Now it's Brett's turn to put his own voice to his lyrics. He is currently on his first radio tour, taking his emotional debut single 'Raymond,' about a young nursing home worker who is mistaken for the deceased son of one of the residents, to radio stations across the country. The song is a very personal one for Brett, who wrote it with Brad Crisler, inspired by his own grandmother's fight with Alzheimer's disease.
A Paris, Ill.-native, Brett grew up loving music, the water and the Chicago Cubs. At age 18, he moved to Chicago to attend Elmhurst College. After a visit to see his cousin Terry Eldredge of the Grascals in Nashville, Brett transferred to Middle Tennessee State University, just outside of Music City. And as they say, the rest is history.
When did you start singing? And what was in your repertoire?
There's a video of me singing 'Take Me Out to the Ballgame' in the living room with a Chicago Cubs helmet on: we're huge Cubs fans. In it, you can see that I could actually carry a tune at the young age of four. My family started to have me sing the National Anthem at family parties. I'd get real nervous and then someone would give me a candy bar or five dollars and I'd sing. My body would shake. They'd call it the man voice, because I had this older voice coming out of a kid's body.
Who were your musical influences?
I grew up listening to Frank Sinatra, riding in the car with my grandpa and I was just intrigued by it. My mom brought me home Bobby Darin CD and I just started singing that big band stuff at talent shows. That's when I really started to love the stage. I'd work the stage and sing like those old crooners. I was able to sound like an older guy at the age of 14. I got noticed for that and when I went to college in Chicago and got connected with the jazz band. I got in with the Bill Pollack Orchestra, where I sang Sinatra stuff and old rock stuff. It was a pretty big deal. I was singing underneath the Tyrannosaurus Rex fossil at the Field Museum. I still sing Sinatra songs. I always have that on hand, whether it's a cappella or with my guitarist.
What turned you on to country music?
I always give a lot of credit to Ronnie Dunn for making me fall in love with country music. In high school, I was listening to Brooks & Dunn's 'The Greatest Hits Collection.' My buddy Chip and I would run around in the country with my family's old boat, which we put a car CD player in, and only listened to that CD all summer long for several summers. I just fell in love with country music.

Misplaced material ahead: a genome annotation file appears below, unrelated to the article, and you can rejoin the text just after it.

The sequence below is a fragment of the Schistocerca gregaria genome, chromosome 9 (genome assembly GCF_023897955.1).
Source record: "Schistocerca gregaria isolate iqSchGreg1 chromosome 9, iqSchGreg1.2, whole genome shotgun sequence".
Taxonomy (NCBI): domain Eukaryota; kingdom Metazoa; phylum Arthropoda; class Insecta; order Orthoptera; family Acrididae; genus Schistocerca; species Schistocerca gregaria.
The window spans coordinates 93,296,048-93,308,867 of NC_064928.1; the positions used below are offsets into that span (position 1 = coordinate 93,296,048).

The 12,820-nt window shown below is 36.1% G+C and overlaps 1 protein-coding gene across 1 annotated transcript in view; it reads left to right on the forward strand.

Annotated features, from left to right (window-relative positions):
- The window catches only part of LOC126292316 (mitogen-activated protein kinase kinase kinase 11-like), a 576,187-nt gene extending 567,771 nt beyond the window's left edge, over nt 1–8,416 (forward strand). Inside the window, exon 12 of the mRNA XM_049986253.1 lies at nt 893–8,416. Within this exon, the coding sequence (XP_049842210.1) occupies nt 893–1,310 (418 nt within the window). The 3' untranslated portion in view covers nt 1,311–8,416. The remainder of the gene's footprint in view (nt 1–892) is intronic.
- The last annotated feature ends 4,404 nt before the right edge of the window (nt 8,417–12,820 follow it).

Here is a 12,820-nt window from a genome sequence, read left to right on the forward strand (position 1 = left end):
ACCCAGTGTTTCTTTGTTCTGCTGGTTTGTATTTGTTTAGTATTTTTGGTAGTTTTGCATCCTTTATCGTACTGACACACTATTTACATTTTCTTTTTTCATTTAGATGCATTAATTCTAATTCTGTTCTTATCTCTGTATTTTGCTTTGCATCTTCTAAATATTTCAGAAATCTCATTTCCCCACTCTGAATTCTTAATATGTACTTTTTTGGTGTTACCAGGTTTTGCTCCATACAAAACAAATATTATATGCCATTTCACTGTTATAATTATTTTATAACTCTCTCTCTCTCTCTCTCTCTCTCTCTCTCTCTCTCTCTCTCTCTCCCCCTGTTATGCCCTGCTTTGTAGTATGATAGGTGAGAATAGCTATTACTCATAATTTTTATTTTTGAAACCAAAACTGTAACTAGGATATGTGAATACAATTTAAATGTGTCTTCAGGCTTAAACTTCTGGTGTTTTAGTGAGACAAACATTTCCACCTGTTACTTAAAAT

When did you decided to pursue country music full-time?
I had lived in Chicago for a couple years, when I decided to check Nashville out. My cousin Terry Eldredge was playing at this bluegrass venue called Station Inn. At that time Terry was playing with the Sidemen. He was on stage and ask to me, "Brett, why don't you come up and sing a song." He asked me what I wanted to do and I said, "King George." He got all excited and said to the band, "He wants to do a George Jones song, boys." I was actually talking about George Strait [laughs]. That just shows you the difference in what we grew up listening to. I asked if they knew 'Amarillo By Morning' and some of them did, or at least they faked it really well. Once the intro started I got chills up my spine, it was a pinnacle moment. I was like wow, this is what I want to do. It was a crazy thing. Since then, I've become a big fan of George Jones.
Growing up you didn't play guitar, what made you want to learn? When did you start seriously pursuing that?
Terry was playing for Dolly Parton before he joined the Grascals, and she got all these extra guitars through endorsement deals and stuff. Terry had gotten a really nice one, and saw that I was really interested in coming to Nashville and doing this. He gave me the guitar and said, "This is yours to have and help you do your thing. We'll do something some day that will make up for it." I eventually moved to Nashville and my first summer there, I realized that all these people were up on stage, sitting around jamming, writing songs and accompany themselves. I thought I was really missing out on something, so I had to learn to play a lot better than I did; I knew like two chords. I locked myself in a room that whole summer and I taught myself how to write songs and play guitar. I was also learning old songs that would help me learn the guitar more and forcing myself to make it happen. I really started to love it.